Apr 142013

Dear Mr. President:

I, as an aware student of the University of the Philippines Manila, am appealing for the cease of your country’s war declaration against the Iraq. This is so for the effects that we know very well, are not good in terms of the economy, health and the environment of the attacked country.  

War has become increasingly advanced that’s why its impacts on the environment have become more severe and longer lasting as well. But we know very well that war could affect not only the military targets but also the innocent civilians. One way of affecting these innocent people are through the environment, since humans are dependent on the environment. Environmental destruction also means an indirect mass destruction.

Bombings could annihilate the flora and fauna including the soil and its lower layers, which would require more than a thousand years to regenerate. The flames between the waging weapons could generate tons of gaseous pollutants that such as the carbon dioxide and sulfur dioxide, being released into the atmosphere could cause the black greasy rain and black snow, as what had happened in Saudi Arabia, Iran, and Kashmir. It could also add up to the global warming and faster depletion of the ozone layer because of the harmful chemicals being carried into the atmosphere.

Military toxic waste is a massive threat to the environment. In the atmosphere, depleted uranium, as what’s being usually deployed through bombings, is present as small uranium dust particles and aerosols affecting human through the environment. External exposure from these wastes could be in the form of radiation, particularly gamma rays, emitted from some radio nuclides in the uranium-238 series and uranium-235 series. On the other hand, in the lithosphere which is the land part of the environment, these contaminants settled in the soil. Plants, which are the primary sources of food,  can be polluted by uptaking water from the soil contaminated by these pollutants through its roots system. Consequently, ingesting these infected plants would extend its effect to the animals as well as the human populations. These contaminants can be brought in the hydrosphere, which is the water part of the environment, through water runoffs. These, in turn, destroys the mangroves, coral reefs and sea grasses, which are the primary habitats of aquatic organisms such as fishes and shells. These organisms are also sources of food to other animals and humans alike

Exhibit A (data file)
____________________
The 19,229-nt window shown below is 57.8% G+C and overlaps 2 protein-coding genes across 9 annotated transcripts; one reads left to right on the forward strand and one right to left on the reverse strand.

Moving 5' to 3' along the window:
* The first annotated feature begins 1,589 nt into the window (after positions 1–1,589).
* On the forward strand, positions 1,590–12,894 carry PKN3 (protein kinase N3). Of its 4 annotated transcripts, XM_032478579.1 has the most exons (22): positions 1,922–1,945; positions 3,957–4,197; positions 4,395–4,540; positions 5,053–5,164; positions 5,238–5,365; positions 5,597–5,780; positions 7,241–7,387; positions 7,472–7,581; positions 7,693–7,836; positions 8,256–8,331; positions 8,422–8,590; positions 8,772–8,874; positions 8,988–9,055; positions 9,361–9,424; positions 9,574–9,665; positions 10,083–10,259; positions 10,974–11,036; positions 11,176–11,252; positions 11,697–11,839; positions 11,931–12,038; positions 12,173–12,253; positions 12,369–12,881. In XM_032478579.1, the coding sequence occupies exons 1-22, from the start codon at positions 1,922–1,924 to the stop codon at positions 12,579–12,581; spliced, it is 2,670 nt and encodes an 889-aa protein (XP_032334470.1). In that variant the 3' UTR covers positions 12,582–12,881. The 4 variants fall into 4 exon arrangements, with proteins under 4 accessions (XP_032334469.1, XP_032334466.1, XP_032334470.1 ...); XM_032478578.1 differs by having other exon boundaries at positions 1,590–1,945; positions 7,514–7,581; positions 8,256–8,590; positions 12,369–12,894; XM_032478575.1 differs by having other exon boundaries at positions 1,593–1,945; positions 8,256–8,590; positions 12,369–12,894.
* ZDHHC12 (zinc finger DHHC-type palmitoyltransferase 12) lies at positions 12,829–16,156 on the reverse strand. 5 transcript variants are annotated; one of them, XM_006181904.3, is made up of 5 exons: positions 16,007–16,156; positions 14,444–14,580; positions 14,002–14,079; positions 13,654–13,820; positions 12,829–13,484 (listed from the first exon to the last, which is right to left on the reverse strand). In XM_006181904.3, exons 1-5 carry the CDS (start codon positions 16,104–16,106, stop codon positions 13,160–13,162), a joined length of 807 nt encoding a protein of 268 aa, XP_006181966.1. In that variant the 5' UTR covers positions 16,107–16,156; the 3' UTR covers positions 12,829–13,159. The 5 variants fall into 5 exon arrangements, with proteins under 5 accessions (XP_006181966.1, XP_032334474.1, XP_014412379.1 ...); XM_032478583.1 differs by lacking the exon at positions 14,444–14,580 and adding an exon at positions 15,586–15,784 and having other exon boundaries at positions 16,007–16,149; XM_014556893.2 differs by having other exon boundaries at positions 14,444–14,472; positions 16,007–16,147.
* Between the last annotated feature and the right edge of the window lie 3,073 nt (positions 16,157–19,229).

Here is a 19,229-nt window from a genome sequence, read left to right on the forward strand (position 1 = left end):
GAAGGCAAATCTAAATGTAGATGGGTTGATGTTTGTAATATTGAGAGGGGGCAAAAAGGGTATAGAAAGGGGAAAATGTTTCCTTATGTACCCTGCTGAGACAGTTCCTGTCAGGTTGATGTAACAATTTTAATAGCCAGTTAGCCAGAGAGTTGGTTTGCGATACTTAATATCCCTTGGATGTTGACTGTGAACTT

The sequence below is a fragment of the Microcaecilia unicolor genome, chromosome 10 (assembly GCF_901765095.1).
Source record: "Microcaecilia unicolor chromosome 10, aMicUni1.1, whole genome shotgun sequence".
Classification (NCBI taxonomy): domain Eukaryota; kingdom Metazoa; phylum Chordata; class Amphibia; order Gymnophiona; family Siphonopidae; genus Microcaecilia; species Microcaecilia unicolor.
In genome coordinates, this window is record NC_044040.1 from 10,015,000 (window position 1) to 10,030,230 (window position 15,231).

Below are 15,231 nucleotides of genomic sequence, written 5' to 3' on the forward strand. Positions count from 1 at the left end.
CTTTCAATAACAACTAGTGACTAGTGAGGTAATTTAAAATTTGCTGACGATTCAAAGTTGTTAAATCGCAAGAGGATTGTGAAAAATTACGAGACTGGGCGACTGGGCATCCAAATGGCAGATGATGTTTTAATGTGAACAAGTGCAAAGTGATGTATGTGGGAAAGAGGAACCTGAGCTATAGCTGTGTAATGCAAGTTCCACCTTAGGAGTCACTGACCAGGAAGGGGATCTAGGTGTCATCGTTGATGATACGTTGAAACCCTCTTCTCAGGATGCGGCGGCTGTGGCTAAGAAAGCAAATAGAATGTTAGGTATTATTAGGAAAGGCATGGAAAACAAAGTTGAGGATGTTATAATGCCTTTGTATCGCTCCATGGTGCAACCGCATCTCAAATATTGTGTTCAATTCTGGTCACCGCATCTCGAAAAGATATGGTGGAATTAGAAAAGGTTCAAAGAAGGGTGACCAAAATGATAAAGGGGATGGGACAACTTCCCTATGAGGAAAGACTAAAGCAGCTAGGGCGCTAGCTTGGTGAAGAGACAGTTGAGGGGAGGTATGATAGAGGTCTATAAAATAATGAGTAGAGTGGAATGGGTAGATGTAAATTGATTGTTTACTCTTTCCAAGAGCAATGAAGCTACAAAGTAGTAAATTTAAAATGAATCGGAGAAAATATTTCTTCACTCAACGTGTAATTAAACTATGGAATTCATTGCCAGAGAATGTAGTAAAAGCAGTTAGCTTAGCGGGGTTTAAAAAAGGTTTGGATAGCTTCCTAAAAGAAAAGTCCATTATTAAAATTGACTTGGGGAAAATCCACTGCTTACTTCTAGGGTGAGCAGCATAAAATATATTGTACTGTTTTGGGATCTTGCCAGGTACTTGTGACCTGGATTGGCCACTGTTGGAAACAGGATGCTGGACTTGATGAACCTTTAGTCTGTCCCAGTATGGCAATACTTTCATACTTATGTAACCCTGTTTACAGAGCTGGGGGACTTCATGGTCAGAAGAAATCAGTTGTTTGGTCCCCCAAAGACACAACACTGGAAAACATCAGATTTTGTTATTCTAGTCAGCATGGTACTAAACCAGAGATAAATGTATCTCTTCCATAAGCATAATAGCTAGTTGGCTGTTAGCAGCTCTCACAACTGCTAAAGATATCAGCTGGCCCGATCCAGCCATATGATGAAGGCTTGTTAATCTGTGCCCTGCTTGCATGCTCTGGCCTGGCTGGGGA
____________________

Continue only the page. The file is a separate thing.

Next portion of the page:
Either somatic such as induction of cancer, which is also known that some of the cancers appear shortly appear after the exposure from the radiation, and heredity effects, that causes health problems to the offspring of the exposed parents, are just some of the numerous dangerous results of the war.

Radiations could not be stopped from spreading through the neighboring areas, thus affecting the places near the Iraq but are not the target of your troop. This is very unfair on the part of the citizens of these affected areas.

These are just some of the possibilities that could possibly occur in the planned war against Iraq.  May it be chemical, nuclear or biological attacks, the result would be just the same – destruction of the environment, which is extended to the innocent civilians, may it be the soldiers of both parties, the people of the attacked area and its neighboring places outside the target area due to its massive effects. The victims are essentially the innocent people.

I hope things would be done in a diplomatic way in resolving the problems to avoid facing another problem.

I appreciate for your time in reading this letter of mine. I’m not expecting that this letter could change the plan of your country, but I hope it could somehow enlighten your heart for the children and to avoid hatred relationship for a peaceful and healthy world for the future generations.

Thank you.


Respectfully yours,

Maritess G. Neypes


The date posted here is due to our website rebuild, it does not reflect the original date this article was posted. This article was originally posted in Yonip in 2002



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